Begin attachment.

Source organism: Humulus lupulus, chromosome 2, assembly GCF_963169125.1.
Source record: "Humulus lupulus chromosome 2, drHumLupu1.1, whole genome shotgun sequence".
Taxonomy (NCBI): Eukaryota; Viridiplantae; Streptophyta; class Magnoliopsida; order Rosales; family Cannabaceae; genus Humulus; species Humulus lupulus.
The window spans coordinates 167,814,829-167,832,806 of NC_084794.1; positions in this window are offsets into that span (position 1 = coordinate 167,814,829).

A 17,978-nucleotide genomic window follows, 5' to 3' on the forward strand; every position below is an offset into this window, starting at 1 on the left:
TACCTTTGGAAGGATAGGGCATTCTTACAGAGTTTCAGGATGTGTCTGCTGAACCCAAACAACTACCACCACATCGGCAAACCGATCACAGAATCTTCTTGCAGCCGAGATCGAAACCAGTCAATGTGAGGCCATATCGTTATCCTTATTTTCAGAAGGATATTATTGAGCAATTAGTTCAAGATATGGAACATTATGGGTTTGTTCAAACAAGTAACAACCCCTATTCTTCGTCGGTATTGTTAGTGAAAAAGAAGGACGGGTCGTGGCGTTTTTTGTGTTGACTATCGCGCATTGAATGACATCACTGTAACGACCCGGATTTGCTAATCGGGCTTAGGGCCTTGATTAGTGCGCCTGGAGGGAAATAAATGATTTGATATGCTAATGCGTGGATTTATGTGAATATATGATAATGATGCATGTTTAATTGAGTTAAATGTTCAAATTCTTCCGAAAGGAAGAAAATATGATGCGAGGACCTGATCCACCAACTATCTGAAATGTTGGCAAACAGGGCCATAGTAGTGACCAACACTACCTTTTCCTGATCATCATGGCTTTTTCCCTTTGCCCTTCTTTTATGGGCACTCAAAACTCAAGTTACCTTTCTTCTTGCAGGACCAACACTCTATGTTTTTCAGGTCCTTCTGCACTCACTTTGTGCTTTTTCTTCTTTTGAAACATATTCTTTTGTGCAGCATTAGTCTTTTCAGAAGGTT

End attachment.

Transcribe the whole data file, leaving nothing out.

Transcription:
Source organism: Humulus lupulus, chromosome 2, assembly GCF_963169125.1.
Source record: "Humulus lupulus chromosome 2, drHumLupu1.1, whole genome shotgun sequence".
Taxonomy (NCBI): Eukaryota; Viridiplantae; Streptophyta; class Magnoliopsida; order Rosales; family Cannabaceae; genus Humulus; species Humulus lupulus.
The window spans coordinates 167,814,829-167,832,806 of NC_084794.1; positions in this window are offsets into that span (position 1 = coordinate 167,814,829).

A 17,978-nucleotide genomic window follows, 5' to 3' on the forward strand; every position below is an offset into this window, starting at 1 on the left:
TACCTTTGGAAGGATAGGGCATTCTTACAGAGTTTCAGGATGTGTCTGCTGAACCCAAACAACTACCACCACATCGGCAAACCGATCACAGAATCTTCTTGCAGCCGAGATCGAAACCAGTCAATGTGAGGCCATATCGTTATCCTTATTTTCAGAAGGATATTATTGAGCAATTAGTTCAAGATATGGAACATTATGGGTTTGTTCAAACAAGTAACAACCCCTATTCTTCGTCGGTATTGTTAGTGAAAAAGAAGGACGGGTCGTGGCGTTTTTTGTGTTGACTATCGCGCATTGAATGACATCACTGTAACGACCCGGATTTGCTAATCGGGCTTAGGGCCTTGATTAGTGCGCCTGGAGGGAAATAAATGATTTGATATGCTAATGCGTGGATTTATGTGAATATATGATAATGATGCATGTTTAATTGAGTTAAATGTTCAAATTCTTCCGAAAGGAAGAAAATATGATGCGAGGACCTGATCCACCAACTATCTGAAATGTTGGCAAACAGGGCCATAGTAGTGACCAACACTACCTTTTCCTGATCATCATGGCTTTTTCCCTTTGCCCTTCTTTTATGGGCACTCAAAACTCAAGTTACCTTTCTTCTTGCAGGACCAACACTCTATGTTTTTCAGGTCCTTCTGCACTCACTTTGTGCTTTTTCTTCTTTTGAAACATATTCTTTTGTGCAGCATTAGTCTTTTCAGAAGGTT